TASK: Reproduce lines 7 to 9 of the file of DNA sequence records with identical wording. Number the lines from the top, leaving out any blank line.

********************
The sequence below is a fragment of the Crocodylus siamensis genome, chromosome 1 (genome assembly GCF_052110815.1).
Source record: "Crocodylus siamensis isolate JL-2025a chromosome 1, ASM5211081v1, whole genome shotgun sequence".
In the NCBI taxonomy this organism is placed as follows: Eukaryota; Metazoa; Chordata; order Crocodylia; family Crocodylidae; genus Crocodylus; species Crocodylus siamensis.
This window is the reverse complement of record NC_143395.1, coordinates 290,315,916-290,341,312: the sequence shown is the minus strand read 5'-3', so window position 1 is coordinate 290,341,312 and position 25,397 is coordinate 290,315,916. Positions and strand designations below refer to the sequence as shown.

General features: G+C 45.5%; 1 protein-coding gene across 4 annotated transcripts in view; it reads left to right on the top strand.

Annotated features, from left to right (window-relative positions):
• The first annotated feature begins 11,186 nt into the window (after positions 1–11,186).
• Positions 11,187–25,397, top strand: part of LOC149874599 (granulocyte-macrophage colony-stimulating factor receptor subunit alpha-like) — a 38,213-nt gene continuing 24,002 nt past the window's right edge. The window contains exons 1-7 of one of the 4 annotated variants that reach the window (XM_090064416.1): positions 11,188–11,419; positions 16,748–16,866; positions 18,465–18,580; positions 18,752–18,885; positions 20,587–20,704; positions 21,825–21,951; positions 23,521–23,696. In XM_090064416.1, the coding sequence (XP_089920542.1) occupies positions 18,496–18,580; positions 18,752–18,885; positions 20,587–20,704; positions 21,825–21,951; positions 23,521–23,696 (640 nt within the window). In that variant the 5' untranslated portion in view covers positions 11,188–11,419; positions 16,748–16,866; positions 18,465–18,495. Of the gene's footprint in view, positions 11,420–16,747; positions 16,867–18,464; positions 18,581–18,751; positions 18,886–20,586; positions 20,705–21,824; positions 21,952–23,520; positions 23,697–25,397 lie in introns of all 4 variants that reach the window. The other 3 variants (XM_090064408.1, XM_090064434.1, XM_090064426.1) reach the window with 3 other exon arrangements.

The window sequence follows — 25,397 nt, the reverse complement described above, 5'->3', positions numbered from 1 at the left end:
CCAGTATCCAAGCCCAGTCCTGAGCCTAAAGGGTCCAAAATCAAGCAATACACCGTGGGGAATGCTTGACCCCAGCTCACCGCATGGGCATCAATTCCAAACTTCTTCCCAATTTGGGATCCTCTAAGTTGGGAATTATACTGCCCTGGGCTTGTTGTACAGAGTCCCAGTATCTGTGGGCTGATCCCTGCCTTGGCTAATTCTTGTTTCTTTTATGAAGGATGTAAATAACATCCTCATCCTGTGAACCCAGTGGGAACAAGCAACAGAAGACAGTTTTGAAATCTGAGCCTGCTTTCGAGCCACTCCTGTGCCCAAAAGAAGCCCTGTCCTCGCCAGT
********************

• The first annotated feature begins 11,186 nt into the window (after positions 1–11,186).
• Positions 11,187–25,397, top strand: part of LOC149874599 (granulocyte-macrophage colony-stimulating factor receptor subunit alpha-like) — a 38,213-nt gene continuing 24,002 nt past the window's right edge. The window contains exons 1-7 of one of the 4 annotated variants that reach the window (XM_090064416.1): positions 11,188–11,419; positions 16,748–16,866; positions 18,465–18,580; positions 18,752–18,885; positions 20,587–20,704; positions 21,825–21,951; positions 23,521–23,696. In XM_090064416.1, the coding sequence (XP_089920542.1) occupies positions 18,496–18,580; positions 18,752–18,885; positions 20,587–20,704; positions 21,825–21,951; positions 23,521–23,696 (640 nt within the window). In that variant the 5' untranslated portion in view covers positions 11,188–11,419; positions 16,748–16,866; positions 18,465–18,495. Of the gene's footprint in view, positions 11,420–16,747; positions 16,867–18,464; positions 18,581–18,751; positions 18,886–20,586; positions 20,705–21,824; positions 21,952–23,520; positions 23,697–25,397 lie in introns of all 4 variants that reach the window. The other 3 variants (XM_090064408.1, XM_090064434.1, XM_090064426.1) reach the window with 3 other exon arrangements.

The window sequence follows — 25,397 nt, the reverse complement described above, 5'->3', positions numbered from 1 at the left end: